Keys Now, Sale Later
With Credit Tight, Buyers, Sellers Rediscover Renting to Own

By Alejandro Lazo
Washington Post Staff Writer
Saturday, November 22, 2008

Justin Sprinzen took a chance on an abandoned Capitol Hill townhouse last spring, despite the faltering housing market.

The 34-year-old novice developer saw potential profit in the vacant District-owned property on D Street NE, about a dozen blocks from his home.

So he bought it from the District in March and went to work gutting and refurbishing. He knocked down walls; added bamboo floors, modern lighting and new appliances; and installed a small backyard patio. He put the property up for sale on July 4.

It went nowhere.

At least two serious buyers were not able to get financing, Sprinzen said. After four months, with the economy getting worse, there were still no viable takers. So he began searching for alternative ways to sell.

The house was advertised on Craigslist with the headline: "Rent/Lease/Option to Buy." Sprinzen said he will consider tenants who are committed to buying the house but cannot buy just now for whatever reason -- shaky economy, bad credit, not enough for a down payment, no longer able to qualify for a mortgage. These arrangements are often known as rent-to-own.

"The name of the game is to stay above water," Sprinzen said. "If I can break even and cover my mortgage and get through this, I am open to it."

Renting to own, also known as renting with an option to buy or a lease-purchase agreement, had practically vanished during the days of easy money. Now real estate professionals say the practice is reappearing as sellers grow increasingly desperate and buyers with damaged credit scores find it harder to secure mortgages.

Glenn Kelman, chief executive of the Seattle-based online brokerage firm Redfin, said he has seen a spike in requests from buyers looking for listings with rent-to-own arrangements. He said his agents are telling him that homeowners are also increasingly willing to consider such requests.

"Normally, sellers will tell you to pound sand if you ask them for an option to rent," Kelman said. "But now because the sellers are in a vulnerable position, they are more likely to do it."

However, several real estate professionals said they remain skeptical of the practice. A volatile market could lead a buyer to lock in a price that is higher than what the property will be worth at the end of the term. That can be bad for both seller and buyer if a bank is unwilling to make a loan. In a world of falling real estate values, the homeowner can be foreclosed on, leaving a potential buyer high and dry. And if a potential buyer cannot secure a mortgage now, then there is no guarantee that he or she will be able to do so in the future.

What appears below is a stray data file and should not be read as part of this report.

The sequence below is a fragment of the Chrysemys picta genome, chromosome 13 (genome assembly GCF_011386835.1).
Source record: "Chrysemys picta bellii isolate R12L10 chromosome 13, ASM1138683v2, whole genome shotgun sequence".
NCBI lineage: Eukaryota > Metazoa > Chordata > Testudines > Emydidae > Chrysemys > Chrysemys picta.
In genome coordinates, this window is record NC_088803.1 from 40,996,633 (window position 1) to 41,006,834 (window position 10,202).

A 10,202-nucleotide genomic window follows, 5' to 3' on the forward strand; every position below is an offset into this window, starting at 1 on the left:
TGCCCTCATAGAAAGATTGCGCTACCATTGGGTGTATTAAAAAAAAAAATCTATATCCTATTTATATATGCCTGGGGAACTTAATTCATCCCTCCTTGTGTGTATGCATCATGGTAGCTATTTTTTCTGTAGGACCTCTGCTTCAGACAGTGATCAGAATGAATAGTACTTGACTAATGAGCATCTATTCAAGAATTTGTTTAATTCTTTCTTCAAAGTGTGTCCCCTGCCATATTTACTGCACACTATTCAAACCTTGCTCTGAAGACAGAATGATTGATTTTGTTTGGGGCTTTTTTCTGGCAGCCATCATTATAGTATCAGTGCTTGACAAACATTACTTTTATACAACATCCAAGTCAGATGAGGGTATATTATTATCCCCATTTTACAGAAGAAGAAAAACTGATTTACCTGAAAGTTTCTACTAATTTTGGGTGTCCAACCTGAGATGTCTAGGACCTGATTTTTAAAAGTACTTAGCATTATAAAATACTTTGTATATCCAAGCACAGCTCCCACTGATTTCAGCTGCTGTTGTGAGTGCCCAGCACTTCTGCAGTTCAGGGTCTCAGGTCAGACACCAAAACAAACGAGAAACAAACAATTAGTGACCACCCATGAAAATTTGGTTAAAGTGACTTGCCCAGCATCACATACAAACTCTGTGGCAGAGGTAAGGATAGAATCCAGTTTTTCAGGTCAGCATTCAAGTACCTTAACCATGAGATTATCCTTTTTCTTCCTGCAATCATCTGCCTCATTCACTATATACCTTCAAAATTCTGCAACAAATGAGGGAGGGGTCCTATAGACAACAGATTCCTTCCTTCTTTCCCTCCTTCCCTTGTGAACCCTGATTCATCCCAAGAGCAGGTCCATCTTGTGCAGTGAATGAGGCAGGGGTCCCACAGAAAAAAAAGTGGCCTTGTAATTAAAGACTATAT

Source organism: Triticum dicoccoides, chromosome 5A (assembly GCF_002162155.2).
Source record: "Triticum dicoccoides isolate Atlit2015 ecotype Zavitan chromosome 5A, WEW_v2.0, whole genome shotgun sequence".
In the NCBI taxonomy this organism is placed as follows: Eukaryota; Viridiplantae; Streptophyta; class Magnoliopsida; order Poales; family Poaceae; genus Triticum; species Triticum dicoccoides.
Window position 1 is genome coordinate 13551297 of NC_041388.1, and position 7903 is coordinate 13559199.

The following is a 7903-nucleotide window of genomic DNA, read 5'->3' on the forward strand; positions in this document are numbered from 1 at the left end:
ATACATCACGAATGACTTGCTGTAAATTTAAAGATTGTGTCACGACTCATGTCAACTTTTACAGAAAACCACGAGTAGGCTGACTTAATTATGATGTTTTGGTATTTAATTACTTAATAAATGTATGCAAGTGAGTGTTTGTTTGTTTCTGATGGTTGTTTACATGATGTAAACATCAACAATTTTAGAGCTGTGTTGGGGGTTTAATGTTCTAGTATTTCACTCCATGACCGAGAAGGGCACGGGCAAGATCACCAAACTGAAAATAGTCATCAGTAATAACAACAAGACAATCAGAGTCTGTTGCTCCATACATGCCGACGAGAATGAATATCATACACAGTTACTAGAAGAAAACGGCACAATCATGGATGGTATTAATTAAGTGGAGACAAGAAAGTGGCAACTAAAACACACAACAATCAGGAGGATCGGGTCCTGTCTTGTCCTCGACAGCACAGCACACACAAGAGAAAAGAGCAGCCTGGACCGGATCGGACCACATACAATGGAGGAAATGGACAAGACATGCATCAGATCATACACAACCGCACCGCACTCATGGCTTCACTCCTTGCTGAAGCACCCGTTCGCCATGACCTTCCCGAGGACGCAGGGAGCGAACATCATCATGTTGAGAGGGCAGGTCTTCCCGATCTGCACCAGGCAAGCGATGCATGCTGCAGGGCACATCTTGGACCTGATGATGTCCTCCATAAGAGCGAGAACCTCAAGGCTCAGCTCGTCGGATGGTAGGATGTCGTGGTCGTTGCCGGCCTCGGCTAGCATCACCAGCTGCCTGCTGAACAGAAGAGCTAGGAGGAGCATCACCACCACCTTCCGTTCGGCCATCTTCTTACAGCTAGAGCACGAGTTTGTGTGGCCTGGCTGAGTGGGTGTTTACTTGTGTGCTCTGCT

"There is substantial risk for buyer and seller that the other won't be able to perform given the volatility of the real estate market," said Mark E. Simon, a real estate lawyer with Village Settlements in Montgomery County. "Each side should look at each partner carefully on this."

Sprinzen said that despite the risks, he would prefer to strike a rent-to-own deal with a potential buyer rather than just rent out the property. Allowing somebody the ability to own gives him a sense of pride, he said, and homeownership is an instrumental part of the urban revitalization of the District, which Sprinzen said he feels a part of.

"I am covering my mortgage at the same time they are gaining some equity . . . so I feel it is kind of a win-win for everybody."

And, he said, "It helps stabilize an area that could have taken more of a bath than it did."

Typically, a rent-to-own agreement is a contract between owner and tenant that gives the tenant the option to buy the home at the end of a stated period of time. A nonrefundable deposit is sometimes asked for by the seller to ensure commitment on the part of the tenant. The monthly rent a tenant will pay is typically higher than the prevailing market rent for similar properties, as the tenant is also paying for the right to purchase the home. This premium can be used as a credit toward the purchase, potentially making it easier to get a mortgage.

Because rent-to-own deals are a hybrid of renting and selling, they can be difficult, said Steve Wydler, a lawyer and real estate agent who is co-principal of the Wydler Brothers team at Long & Foster.

"In my experience, I have had a number of people who have tried to put together rent-to-own deals and not once have we been able to close," he said. "When you try and do a rent-to-own, you have the complexity of combining the two."

Striking an initial rent-to-own deal is the start of a long-term relationship. And with time, hearts can change.

A buyer could discover down sides to the property, such as: "I didn't realize the traffic noise was so bad or the commute was so bad or the house was built so poorly," Wydler said. "There are all sorts of things that can come up once you are living in a home."